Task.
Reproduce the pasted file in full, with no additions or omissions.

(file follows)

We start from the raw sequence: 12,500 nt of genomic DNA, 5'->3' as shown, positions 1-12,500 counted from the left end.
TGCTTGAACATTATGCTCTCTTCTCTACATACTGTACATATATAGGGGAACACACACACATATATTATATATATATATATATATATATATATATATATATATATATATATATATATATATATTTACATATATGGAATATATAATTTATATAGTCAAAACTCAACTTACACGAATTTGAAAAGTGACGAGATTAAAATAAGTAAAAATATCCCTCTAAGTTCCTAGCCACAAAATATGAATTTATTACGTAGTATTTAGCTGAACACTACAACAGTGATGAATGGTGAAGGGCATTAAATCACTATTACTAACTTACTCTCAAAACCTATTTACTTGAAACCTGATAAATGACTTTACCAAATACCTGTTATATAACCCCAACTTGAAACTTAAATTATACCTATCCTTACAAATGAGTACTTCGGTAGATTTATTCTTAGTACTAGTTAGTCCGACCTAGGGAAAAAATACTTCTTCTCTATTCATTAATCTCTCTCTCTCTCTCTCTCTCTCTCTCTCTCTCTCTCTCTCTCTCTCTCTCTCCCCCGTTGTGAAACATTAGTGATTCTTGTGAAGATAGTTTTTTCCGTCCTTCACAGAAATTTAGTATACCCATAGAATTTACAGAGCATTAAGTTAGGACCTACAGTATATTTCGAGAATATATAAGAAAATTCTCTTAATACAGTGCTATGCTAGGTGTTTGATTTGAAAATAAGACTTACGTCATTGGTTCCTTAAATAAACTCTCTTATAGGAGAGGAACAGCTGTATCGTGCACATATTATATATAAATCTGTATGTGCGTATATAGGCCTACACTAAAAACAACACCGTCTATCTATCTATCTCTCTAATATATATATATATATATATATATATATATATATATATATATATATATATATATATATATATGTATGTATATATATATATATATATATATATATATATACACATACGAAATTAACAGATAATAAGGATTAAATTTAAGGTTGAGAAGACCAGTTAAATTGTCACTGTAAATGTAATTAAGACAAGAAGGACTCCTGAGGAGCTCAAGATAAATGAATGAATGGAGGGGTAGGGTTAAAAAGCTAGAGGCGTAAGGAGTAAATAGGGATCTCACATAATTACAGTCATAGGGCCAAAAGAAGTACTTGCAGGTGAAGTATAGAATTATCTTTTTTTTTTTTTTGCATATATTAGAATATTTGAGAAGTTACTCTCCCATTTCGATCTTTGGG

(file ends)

We start from the raw sequence: 12,500 nt of genomic DNA, 5'->3' as shown, positions 1-12,500 counted from the left end.
TGCTTGAACATTATGCTCTCTTCTCTACATACTGTACATATATAGGGGAACACACACACATATATTATATATATATATATATATATATATATATATATATATATATATATATATATATATATTTACATATATGGAATATATAATTTATATAGTCAAAACTCAACTTACACGAATTTGAAAAGTGACGAGATTAAAATAAGTAAAAATATCCCTCTAAGTTCCTAGCCACAAAATATGAATTTATTACGTAGTATTTAGCTGAACACTACAACAGTGATGAATGGTGAAGGGCATTAAATCACTATTACTAACTTACTCTCAAAACCTATTTACTTGAAACCTGATAAATGACTTTACCAAATACCTGTTATATAACCCCAACTTGAAACTTAAATTATACCTATCCTTACAAATGAGTACTTCGGTAGATTTATTCTTAGTACTAGTTAGTCCGACCTAGGGAAAAAATACTTCTTCTCTATTCATTAATCTCTCTCTCTCTCTCTCTCTCTCTCTCTCTCTCTCTCTCTCTCTCTCTCTCTCCCCCGTTGTGAAACATTAGTGATTCTTGTGAAGATAGTTTTTTCCGTCCTTCACAGAAATTTAGTATACCCATAGAATTTACAGAGCATTAAGTTAGGACCTACAGTATATTTCGAGAATATATAAGAAAATTCTCTTAATACAGTGCTATGCTAGGTGTTTGATTTGAAAATAAGACTTACGTCATTGGTTCCTTAAATAAACTCTCTTATAGGAGAGGAACAGCTGTATCGTGCACATATTATATATAAATCTGTATGTGCGTATATAGGCCTACACTAAAAACAACACCGTCTATCTATCTATCTCTCTAATATATATATATATATATATATATATATATATATATATATATATATATATATATATATATATGTATGTATATATATATATATATATATATATATATATACACATACGAAATTAACAGATAATAAGGATTAAATTTAAGGTTGAGAAGACCAGTTAAATTGTCACTGTAAATGTAATTAAGACAAGAAGGACTCCTGAGGAGCTCAAGATAAATGAATGAATGGAGGGGTAGGGTTAAAAAGCTAGAGGCGTAAGGAGTAAATAGGGATCTCACATAATTACAGTCATAGGGCCAAAAGAAGTACTTGCAGGTGAAGTATAGAATTATCTTTTTTTTTTTTTTGCATATATTAGAATATTTGAGAAGTTACTCTCCCATTTCGATCTTTGGG